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Jon Meakin won November's Find-DVD review competition - next time it could be you!

16 December 2011

Congratulations to Jon Meakin who has won November's Find-DVD review competition for his enjoyable, very easy to read review of Horrible Bosses – Triple Play (Blu-ray + DVD + Digital Copy). Jon has already received his prize – a £100 Amazon voucher which he will be able to spend on anything he wants. Being this close to Christmas it will come in very handy for spending on Christmas presents!

 
November's competition attracted a nice set of reviews and here are excerpts from some of our favourites which only just missed out on winning the prize;
 
Ginette K. for X-Men; First Class (DVD + Digital Copy) – "a true must for any X-Men fan or even for those who like a look of action"
 
Kashif Ahmed for Green Lantern (Blu-ray 3D + Blu-ray + DVD + Digital Copy) – "Good movie, could have been better, worth watching once"
 
Chris Mapeley for Pirates of the Caribbean: On Stranger Tides (Blu-ray 3D + 2D Blu-ray) – "As with all Disney Blu Rays the picture quality is impressive, the colours are vibrant with the black's dark and deep"
 
Oki Boy for Back to the Future – "a delightful, fun, entertaining film even still after twenty-six years"
 
Robert Lucas for 127 Hours (Double Play Blu-ray + DVD) – "This is the most powerful movie that I've seen in a long time and if we let it, it will change the world. The perfect movie."
 
Dave Wallace for X-Men: First Class - Triple Play (Blu-ray + DVD + Digital Copy) – "X-Men: First Class is that rare thing: a superhero movie that manages to satisfy intellectually and emotionally as well as viscerally"
 
Ross Miller for Horrible Bosses – "a fun film with plenty of laugh-out-loud moments and a cast that works well together" "A solid watch that might be best with a group of friends"
 
And Christopher for A Taste of Honey – "It is a wonderful film, worthy of being held among the many other wonderful British New Wave films of its time and ilk"
 
Thank you to everyone who sent in a review during November. We always read every one extremely carefully and really enjoy doing so as the standard is often very high. All of your reviews are put onto our pages to assist others in choosing their DVDs (subject to our rules which most importantly include no swearing and that the review doesn't appear elsewhere).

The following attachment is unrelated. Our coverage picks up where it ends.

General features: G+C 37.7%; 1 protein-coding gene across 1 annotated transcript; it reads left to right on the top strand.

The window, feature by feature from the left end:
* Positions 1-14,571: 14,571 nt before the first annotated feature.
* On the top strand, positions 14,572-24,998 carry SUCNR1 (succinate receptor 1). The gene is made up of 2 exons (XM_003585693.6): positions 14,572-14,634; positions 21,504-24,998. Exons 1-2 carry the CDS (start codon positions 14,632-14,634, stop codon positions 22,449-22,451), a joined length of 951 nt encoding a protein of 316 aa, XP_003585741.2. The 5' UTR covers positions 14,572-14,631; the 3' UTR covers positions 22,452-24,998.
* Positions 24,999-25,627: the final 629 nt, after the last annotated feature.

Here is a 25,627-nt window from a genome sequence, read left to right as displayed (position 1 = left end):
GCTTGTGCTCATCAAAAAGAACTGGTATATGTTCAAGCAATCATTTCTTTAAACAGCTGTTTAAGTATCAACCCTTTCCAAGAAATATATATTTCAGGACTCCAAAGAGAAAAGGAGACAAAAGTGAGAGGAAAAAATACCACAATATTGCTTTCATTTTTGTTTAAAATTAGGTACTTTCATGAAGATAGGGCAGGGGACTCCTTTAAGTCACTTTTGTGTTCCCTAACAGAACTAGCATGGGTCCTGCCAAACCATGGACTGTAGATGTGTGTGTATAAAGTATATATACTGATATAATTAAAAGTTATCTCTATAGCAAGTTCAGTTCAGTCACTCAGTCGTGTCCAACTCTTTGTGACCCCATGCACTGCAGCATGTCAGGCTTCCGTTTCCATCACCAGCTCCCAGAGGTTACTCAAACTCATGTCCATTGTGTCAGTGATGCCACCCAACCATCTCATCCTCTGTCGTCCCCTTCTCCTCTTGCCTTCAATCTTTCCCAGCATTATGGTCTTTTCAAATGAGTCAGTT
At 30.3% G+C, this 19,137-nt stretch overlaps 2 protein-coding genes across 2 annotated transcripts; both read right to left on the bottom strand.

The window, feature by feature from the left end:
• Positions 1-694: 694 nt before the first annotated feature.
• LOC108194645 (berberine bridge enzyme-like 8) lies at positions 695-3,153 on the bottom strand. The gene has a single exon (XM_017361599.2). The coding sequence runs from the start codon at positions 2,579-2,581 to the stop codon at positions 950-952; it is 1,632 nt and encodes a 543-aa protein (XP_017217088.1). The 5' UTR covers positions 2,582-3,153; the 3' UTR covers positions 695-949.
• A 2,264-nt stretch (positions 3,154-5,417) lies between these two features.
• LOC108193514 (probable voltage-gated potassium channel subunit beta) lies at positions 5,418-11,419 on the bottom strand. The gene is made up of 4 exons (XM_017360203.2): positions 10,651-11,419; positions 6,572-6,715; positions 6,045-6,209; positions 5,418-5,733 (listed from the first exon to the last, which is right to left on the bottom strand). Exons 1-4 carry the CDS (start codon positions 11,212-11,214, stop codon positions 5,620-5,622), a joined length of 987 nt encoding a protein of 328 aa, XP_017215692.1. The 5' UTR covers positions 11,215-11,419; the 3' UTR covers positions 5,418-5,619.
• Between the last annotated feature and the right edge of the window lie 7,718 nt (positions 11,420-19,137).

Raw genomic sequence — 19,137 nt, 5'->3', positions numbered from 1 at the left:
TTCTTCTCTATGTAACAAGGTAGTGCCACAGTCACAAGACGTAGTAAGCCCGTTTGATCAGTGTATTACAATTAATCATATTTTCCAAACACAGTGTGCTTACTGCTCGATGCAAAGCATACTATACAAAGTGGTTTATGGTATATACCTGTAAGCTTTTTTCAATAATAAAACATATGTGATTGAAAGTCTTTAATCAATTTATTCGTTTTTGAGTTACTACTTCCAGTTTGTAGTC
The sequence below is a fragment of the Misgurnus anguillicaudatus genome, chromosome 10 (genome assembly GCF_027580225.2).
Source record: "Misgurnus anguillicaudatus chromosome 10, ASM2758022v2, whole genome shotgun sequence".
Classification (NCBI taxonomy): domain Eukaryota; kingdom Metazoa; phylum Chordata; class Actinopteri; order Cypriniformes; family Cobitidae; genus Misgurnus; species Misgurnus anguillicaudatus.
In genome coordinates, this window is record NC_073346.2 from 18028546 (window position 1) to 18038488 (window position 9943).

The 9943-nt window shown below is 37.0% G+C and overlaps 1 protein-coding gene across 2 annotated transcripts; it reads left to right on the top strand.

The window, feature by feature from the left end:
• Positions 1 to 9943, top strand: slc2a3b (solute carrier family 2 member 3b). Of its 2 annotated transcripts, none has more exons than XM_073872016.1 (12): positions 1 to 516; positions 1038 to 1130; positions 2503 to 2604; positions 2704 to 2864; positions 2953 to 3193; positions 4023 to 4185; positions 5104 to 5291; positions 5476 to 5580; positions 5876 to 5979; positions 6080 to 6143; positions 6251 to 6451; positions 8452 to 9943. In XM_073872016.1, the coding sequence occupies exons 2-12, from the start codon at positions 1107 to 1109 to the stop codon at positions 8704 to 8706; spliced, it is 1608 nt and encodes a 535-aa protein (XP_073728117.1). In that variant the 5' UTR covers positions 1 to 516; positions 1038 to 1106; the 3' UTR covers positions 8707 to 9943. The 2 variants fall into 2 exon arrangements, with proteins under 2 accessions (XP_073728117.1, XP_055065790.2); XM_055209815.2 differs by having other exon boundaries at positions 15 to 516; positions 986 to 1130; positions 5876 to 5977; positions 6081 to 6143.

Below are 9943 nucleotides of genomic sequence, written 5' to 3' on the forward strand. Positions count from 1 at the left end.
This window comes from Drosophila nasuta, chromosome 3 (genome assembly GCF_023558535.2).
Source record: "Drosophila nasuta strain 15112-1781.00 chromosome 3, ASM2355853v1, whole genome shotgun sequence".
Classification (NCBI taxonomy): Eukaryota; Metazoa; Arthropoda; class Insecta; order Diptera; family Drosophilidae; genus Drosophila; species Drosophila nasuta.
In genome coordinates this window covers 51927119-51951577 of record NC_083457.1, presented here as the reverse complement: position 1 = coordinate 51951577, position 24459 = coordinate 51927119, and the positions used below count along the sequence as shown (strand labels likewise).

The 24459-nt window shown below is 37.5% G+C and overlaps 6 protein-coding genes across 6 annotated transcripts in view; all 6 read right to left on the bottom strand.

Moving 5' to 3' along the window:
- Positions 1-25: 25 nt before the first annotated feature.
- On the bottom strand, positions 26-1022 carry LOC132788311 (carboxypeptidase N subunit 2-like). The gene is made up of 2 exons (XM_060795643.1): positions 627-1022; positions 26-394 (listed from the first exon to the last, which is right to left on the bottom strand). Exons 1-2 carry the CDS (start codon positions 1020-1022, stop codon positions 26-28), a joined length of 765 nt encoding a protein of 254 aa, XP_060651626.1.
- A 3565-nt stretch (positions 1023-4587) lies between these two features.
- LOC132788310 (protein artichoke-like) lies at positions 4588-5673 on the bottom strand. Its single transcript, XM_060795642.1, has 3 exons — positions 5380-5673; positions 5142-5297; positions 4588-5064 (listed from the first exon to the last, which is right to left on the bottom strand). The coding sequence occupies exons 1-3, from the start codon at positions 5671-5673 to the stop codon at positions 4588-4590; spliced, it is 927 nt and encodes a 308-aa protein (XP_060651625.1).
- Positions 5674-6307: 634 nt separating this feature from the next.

December's competition has been open for some time now but it is still not too late to submit your entry. Any reviews received before 31st December will automatically be entered into the competition and will put you in with a very good chance of winning a £100 Amazon voucher.
 
Have a look at reviews written by our past winners and at the reviews already submitted for this month's competition to get an idea of what we are looking for and what you are up against this December then why not send one in yourself. The competition couldn't be any easier to enter. Just imagine what you could buy with your prize! Good Luck.
 
Here is Jon Meakin's prizewinning review of Horrible Bosses
 
 
Often there is no point reviewing a comedy film because what's funny can be so subjective. It doesn't matter when the actors are rubbish or the plot makes no sense if it makes you laugh. But I'm making the effort for Horrible Bosses, because it is a good film, with a great cast and it is hilarious.

For a start, the premise is funny, onto which a fiendish plot is built. I don't mean to sound surprised or flippant! But when was the last time you saw a comedy movie that had an actual plot driven story? Just look at The Hangover II; funny as hell, but the story was so dumb and repetitive, it was almost depressing. But the first Hangover was successful because the characters were realistic and as well as a good plot, Horrible Bosses has the same sort of people. The bosses themselves are absurd, but the employees are largely normal, caught up in a silly situation.